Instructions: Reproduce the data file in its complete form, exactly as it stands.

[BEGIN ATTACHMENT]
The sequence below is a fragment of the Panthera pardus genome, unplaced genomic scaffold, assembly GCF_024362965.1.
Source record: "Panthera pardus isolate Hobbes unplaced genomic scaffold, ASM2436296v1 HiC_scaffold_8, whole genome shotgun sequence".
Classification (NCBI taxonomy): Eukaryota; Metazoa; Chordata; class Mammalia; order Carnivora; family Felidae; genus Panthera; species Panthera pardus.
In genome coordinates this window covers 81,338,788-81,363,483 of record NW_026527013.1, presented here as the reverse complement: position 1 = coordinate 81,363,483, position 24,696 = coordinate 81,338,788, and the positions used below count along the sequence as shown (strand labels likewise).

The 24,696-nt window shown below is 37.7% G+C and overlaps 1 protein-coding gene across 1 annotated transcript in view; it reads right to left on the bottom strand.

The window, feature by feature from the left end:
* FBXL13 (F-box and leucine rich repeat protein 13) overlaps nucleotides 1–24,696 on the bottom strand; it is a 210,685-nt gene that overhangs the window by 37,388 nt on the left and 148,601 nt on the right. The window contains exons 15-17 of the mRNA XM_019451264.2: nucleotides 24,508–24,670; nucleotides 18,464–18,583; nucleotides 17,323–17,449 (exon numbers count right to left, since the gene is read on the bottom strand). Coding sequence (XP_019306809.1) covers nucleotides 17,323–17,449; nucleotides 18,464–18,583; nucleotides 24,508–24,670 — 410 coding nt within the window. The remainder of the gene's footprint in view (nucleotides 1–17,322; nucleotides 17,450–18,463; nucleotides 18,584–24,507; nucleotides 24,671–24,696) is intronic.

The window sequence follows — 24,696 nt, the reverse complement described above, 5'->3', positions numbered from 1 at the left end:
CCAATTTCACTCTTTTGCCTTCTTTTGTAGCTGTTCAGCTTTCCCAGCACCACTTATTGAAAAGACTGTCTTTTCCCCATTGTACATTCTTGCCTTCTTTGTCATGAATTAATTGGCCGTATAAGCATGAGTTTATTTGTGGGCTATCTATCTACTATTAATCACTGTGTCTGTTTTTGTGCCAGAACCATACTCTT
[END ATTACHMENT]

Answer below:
The sequence below is a fragment of the Panthera pardus genome, unplaced genomic scaffold, assembly GCF_024362965.1.
Source record: "Panthera pardus isolate Hobbes unplaced genomic scaffold, ASM2436296v1 HiC_scaffold_8, whole genome shotgun sequence".
Classification (NCBI taxonomy): Eukaryota; Metazoa; Chordata; class Mammalia; order Carnivora; family Felidae; genus Panthera; species Panthera pardus.
In genome coordinates this window covers 81,338,788-81,363,483 of record NW_026527013.1, presented here as the reverse complement: position 1 = coordinate 81,363,483, position 24,696 = coordinate 81,338,788, and the positions used below count along the sequence as shown (strand labels likewise).

The 24,696-nt window shown below is 37.7% G+C and overlaps 1 protein-coding gene across 1 annotated transcript in view; it reads right to left on the bottom strand.

The window, feature by feature from the left end:
* FBXL13 (F-box and leucine rich repeat protein 13) overlaps nucleotides 1–24,696 on the bottom strand; it is a 210,685-nt gene that overhangs the window by 37,388 nt on the left and 148,601 nt on the right. The window contains exons 15-17 of the mRNA XM_019451264.2: nucleotides 24,508–24,670; nucleotides 18,464–18,583; nucleotides 17,323–17,449 (exon numbers count right to left, since the gene is read on the bottom strand). Coding sequence (XP_019306809.1) covers nucleotides 17,323–17,449; nucleotides 18,464–18,583; nucleotides 24,508–24,670 — 410 coding nt within the window. The remainder of the gene's footprint in view (nucleotides 1–17,322; nucleotides 17,450–18,463; nucleotides 18,584–24,507; nucleotides 24,671–24,696) is intronic.

The window sequence follows — 24,696 nt, the reverse complement described above, 5'->3', positions numbered from 1 at the left end:
CCAATTTCACTCTTTTGCCTTCTTTTGTAGCTGTTCAGCTTTCCCAGCACCACTTATTGAAAAGACTGTCTTTTCCCCATTGTACATTCTTGCCTTCTTTGTCATGAATTAATTGGCCGTATAAGCATGAGTTTATTTGTGGGCTATCTATCTACTATTAATCACTGTGTCTGTTTTTGTGCCAGAACCATACTCTT